Read the comment by Kerry Muzzey

The launch of iTunes in 2001 began the democratization of music distribution: suddenly independent artists had a way to reach their fans without having to go through the traditional major label gatekeepers. Unfortunately most of those independent artists didn’t have a music business background to inform them about all of the various (and very arcane) royalty types and registrations that were required: and even if they did, Harry Fox didn’t let individual artists register for mechanicals until only recently.

The result? 19 years’ worth of unclaimed royalties by so many independent artists who have no idea how to access them.

We had hoped that the MMA would fix this, but the “black box” of unclaimed royalties is going to be distributed to the major publishers based on market share. We independent artists don’t have “market share” – but we do have sales and streams that are significant enough to make a difference to our own personal economies. A $500 unclaimed royalty check is to an independent musician what a $100,000 unclaimed royalty check is to a major publisher: it matters. Those smaller unclaimed royalty amounts are pocket change or just an inconsequential math error to the majors but they’re the world to an independent writer/publisher. And that aside, these royalties don’t belong to the majors: they belong to the creators whose work generated them.

Please, please, please: you have to make that database publicly accessible and searchable like Soundexchange does. There needs to be a destination where all of us can point our friends and social media followers to, to say “you may have unclaimed royalties here: go search your name.” They can’t remain in the black box and they can’t go to the major publishers. These royalties must remain in escrow and all means necessary should be used to contact the writers and publishers whose royalties are in that black box: absolute transparency is required here, as is a concentrated press push by the MLC to all of the music trades and music blogs (Digital Music News, Hypebot, et al) and social media platforms encouraging independent artists to go to the public-facing database and search their name, their publisher name, their band name, and by song title, for possible unclaimed royalties.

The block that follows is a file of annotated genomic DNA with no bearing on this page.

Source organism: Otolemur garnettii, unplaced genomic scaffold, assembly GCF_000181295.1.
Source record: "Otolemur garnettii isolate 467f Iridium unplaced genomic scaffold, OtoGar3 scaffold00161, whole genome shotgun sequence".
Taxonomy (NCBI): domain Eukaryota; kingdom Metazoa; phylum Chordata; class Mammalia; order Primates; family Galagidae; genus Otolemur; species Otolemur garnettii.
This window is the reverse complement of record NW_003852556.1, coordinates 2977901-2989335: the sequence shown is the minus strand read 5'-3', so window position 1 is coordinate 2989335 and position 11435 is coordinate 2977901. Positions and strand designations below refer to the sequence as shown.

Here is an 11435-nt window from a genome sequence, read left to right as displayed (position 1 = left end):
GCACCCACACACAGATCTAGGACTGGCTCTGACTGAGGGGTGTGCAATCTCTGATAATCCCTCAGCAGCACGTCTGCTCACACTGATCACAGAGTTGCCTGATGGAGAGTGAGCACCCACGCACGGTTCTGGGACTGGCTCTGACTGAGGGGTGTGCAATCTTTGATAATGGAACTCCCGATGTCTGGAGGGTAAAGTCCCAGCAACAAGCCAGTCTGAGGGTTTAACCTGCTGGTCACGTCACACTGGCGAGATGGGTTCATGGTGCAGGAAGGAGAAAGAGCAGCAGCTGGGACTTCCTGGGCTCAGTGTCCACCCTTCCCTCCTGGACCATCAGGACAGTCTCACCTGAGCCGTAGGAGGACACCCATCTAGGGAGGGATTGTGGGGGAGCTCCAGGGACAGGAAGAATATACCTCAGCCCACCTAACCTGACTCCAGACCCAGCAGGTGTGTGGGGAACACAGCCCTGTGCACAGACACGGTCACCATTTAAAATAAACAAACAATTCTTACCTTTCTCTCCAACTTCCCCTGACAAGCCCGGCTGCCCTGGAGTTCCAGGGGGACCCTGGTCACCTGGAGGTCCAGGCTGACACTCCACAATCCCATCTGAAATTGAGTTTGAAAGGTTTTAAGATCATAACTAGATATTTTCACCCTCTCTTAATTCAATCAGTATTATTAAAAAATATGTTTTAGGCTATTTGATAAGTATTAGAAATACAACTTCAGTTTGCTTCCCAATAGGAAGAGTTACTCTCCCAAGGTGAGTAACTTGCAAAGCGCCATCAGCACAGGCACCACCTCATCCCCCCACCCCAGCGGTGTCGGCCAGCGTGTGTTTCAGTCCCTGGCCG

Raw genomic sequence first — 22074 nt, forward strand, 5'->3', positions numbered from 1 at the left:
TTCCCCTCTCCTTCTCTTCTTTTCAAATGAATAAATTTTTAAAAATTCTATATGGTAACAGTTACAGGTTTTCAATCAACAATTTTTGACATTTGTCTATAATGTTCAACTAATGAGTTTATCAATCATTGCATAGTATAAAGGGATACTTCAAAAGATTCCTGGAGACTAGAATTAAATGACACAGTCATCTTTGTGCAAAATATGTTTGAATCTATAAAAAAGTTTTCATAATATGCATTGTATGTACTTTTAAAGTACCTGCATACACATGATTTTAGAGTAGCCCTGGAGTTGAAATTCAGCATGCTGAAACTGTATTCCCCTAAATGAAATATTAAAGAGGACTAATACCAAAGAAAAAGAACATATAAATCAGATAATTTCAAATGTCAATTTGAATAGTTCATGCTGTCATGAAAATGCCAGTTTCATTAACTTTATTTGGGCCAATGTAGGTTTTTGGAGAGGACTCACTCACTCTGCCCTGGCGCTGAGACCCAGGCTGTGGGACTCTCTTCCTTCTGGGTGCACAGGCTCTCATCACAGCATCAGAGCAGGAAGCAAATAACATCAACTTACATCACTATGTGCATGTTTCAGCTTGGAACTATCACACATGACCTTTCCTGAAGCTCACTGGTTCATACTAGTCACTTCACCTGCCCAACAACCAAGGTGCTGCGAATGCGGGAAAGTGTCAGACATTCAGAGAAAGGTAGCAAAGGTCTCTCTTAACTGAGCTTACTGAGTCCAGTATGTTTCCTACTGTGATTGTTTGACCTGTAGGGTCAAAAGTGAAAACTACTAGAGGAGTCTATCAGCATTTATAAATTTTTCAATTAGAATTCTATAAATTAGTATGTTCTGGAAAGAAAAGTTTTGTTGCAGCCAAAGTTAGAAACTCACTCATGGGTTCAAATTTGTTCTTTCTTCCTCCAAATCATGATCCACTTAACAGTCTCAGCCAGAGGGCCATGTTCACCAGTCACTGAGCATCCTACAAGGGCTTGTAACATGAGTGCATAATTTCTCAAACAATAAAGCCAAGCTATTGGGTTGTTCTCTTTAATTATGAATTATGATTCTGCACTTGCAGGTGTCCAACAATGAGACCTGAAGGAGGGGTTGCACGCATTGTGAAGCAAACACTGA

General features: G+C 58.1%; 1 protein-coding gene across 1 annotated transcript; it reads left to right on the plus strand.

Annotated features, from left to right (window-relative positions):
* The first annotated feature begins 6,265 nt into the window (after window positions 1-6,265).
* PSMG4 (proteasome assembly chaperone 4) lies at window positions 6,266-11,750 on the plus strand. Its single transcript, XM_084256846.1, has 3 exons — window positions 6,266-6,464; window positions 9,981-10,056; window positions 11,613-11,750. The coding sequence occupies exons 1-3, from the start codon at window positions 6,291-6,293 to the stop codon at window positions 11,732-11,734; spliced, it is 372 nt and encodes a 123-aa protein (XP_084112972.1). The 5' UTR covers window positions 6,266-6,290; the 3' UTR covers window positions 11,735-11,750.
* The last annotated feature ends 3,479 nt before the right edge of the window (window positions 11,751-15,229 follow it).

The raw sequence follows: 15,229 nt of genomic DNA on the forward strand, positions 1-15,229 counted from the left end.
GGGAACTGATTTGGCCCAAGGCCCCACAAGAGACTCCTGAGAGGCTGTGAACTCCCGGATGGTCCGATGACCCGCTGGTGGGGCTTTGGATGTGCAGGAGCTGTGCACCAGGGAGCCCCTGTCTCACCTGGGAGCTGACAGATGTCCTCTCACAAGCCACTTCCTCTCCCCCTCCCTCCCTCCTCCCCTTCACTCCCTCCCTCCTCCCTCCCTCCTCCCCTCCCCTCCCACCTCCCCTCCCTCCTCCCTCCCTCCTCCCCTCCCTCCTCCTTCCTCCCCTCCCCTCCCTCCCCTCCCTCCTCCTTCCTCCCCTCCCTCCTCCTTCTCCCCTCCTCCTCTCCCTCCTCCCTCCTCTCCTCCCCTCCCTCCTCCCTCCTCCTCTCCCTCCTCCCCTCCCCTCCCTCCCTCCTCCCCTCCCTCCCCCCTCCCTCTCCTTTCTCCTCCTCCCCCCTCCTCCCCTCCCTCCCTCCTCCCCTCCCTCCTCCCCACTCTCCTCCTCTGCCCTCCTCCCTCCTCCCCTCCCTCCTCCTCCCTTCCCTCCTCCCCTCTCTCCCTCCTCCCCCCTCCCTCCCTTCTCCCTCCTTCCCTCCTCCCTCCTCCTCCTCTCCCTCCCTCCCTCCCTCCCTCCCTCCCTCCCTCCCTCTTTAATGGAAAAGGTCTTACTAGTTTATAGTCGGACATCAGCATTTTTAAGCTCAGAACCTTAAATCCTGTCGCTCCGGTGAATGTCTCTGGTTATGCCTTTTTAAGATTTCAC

Please: the NMPA can’t be allowed to hijack royalties that do not belong to them. Publishers are fully aware of how complex royalty types and royalty collections are: they and the NMPA must make every effort here to ensure that unclaimed royalties reach their rightful legal and moral recipients.